Sir Ernst Gombrich and the barber from Tuscany
Lang, Karen A.. (2009) Sir Ernst Gombrich and the barber from Tuscany. Human Affairs, Vol.19 (No.3). pp. 259-265. ISSN 1210-3055Full text not available from this repository.
Official URL: http://dx.doi.org/10.2478/v10023-009-0039-3
In the spirit of Sir Ernst Gombrich, this essay uses an anecdote—a chat between Gombrich and a barber from Tuscany—to illustrate a deeper point, namely, how cultural memory, tradition, and a canon give rise to an implied language of culture and cultural value. Gombrich staunchly defended tradition against relativism. By relativism, he meant something like "radical subjectivism." To his mind, subjectivism (in the cultural and social sense of the term) is not only impossible, since meaning is conferred through culture and society, but it is also dangerous (in the cultural and ethical sense of the term), since it denies the existence of shared values. Against consensus on the one hand and radical subjectivism on the other, Gombrich advocated a middle way: criticism and self-criticism to ensure latitude; the search for "truth" to ensure a limited plurality of interpretations.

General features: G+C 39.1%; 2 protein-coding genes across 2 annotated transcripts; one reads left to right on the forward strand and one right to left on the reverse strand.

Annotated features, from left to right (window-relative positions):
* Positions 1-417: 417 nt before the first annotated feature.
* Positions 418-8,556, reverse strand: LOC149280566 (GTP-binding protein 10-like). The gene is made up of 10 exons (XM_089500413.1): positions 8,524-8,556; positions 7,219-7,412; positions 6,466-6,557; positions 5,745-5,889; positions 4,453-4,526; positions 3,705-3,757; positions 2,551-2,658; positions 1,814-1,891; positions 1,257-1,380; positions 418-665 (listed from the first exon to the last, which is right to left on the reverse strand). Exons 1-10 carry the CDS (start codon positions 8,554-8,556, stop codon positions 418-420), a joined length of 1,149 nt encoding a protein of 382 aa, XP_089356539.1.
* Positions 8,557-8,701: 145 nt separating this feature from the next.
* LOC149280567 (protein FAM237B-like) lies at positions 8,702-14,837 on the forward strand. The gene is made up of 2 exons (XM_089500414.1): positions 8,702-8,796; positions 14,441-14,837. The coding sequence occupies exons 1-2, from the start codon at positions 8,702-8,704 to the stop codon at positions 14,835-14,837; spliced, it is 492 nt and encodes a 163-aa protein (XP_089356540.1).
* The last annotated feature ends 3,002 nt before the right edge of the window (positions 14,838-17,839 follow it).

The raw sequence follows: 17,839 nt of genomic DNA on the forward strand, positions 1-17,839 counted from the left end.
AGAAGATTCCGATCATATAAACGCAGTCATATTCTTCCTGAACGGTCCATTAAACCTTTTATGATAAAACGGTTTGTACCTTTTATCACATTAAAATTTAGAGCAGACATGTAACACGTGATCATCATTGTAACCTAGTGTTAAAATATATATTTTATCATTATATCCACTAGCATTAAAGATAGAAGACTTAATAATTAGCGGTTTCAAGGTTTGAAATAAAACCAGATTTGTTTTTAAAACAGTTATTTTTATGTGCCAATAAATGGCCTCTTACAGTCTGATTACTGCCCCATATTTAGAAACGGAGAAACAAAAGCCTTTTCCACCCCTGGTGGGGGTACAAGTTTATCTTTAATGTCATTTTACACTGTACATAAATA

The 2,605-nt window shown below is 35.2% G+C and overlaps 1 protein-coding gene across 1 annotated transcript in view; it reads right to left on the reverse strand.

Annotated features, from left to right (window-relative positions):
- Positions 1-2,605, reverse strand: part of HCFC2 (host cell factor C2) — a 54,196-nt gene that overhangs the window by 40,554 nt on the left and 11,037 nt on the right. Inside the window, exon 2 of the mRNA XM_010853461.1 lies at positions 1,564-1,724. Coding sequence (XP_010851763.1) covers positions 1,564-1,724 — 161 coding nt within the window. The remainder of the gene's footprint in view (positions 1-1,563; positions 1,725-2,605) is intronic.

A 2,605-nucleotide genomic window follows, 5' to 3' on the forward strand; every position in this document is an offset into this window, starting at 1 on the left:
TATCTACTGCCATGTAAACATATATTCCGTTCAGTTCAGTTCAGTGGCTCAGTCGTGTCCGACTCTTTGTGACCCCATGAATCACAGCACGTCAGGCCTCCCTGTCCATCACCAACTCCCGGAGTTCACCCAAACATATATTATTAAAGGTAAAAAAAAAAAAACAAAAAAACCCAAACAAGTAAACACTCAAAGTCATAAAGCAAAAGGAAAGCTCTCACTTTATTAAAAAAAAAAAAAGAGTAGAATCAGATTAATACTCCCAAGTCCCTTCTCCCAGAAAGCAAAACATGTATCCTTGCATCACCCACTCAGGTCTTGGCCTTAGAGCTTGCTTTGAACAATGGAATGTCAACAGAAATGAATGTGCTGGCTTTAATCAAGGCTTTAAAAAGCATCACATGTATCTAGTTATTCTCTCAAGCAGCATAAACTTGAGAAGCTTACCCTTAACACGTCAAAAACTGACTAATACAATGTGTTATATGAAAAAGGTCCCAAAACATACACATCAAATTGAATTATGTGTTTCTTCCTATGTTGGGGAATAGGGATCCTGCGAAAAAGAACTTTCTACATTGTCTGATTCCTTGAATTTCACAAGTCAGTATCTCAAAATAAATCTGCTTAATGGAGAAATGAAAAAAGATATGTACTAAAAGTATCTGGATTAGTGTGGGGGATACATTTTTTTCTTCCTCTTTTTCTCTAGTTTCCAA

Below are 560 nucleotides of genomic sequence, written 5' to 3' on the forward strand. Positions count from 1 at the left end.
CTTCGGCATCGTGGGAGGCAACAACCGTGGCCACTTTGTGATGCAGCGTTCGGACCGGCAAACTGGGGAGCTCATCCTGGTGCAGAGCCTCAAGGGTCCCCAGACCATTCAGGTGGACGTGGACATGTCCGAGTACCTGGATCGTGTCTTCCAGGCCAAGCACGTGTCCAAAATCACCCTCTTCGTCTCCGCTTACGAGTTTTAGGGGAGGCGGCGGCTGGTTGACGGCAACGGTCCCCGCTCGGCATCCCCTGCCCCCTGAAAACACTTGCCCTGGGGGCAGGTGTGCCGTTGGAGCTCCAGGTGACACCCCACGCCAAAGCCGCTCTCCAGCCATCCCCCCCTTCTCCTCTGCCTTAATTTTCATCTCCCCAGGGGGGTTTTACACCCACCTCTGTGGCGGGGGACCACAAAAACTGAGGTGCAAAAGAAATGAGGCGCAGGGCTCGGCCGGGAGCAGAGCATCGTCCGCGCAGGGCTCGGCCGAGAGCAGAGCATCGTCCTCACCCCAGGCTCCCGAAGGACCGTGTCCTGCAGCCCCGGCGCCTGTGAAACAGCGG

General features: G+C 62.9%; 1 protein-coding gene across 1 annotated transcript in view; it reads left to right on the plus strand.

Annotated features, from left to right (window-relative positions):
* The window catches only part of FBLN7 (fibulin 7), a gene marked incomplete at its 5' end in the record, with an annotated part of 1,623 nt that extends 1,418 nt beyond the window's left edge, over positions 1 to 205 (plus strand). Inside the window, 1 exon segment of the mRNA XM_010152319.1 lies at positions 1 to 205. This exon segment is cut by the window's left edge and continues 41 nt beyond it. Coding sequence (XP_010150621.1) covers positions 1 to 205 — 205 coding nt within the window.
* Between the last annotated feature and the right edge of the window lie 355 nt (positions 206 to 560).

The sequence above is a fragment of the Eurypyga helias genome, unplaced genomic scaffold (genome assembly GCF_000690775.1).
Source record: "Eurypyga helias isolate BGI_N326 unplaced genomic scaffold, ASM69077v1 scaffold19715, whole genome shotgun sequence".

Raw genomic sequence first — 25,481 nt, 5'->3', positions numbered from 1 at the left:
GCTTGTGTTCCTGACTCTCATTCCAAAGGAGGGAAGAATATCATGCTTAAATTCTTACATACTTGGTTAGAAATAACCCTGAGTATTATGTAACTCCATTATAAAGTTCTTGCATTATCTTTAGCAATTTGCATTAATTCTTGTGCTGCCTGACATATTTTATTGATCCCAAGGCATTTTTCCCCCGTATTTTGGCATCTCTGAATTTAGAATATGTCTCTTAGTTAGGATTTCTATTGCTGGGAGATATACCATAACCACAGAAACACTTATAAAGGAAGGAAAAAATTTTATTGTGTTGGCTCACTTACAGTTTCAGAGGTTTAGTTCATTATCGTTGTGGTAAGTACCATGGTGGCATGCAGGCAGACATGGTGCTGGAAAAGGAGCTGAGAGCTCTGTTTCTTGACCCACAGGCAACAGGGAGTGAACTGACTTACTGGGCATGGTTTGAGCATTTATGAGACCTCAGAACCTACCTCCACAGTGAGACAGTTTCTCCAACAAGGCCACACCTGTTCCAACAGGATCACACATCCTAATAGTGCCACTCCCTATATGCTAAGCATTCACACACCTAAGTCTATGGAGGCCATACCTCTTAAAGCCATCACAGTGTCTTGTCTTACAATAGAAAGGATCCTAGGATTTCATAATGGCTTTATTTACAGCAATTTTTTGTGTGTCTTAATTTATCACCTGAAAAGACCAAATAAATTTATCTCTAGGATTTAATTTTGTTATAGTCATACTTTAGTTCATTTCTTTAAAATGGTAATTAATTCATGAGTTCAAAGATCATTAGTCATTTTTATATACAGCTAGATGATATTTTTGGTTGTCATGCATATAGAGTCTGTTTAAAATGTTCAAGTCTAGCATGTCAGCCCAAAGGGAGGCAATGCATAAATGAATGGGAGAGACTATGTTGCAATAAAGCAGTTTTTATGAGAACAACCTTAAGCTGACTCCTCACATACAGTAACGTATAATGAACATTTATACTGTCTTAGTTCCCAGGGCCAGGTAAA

|Item Type:||Journal Article|
|Subjects:||N Fine Arts > NX Arts in general|
|Divisions:||Faculty of Arts > History of Art|
|Journal or Publication Title:||Human Affairs|
|Publisher:||Slovak Academic Press Ltd.|
|Number of Pages:||7|
|Page Range:||pp. 259-265|
|Access rights to Published version:||Restricted or Subscription Access|
|Version or Related Resource:||Translated into Czech in : Mikš, František and Kesner, Ladislav ed(s)(2010). Gombrich. Porozumět umění a jeho dějinám. Brno : Barrister & Principal, pp.199-207.|
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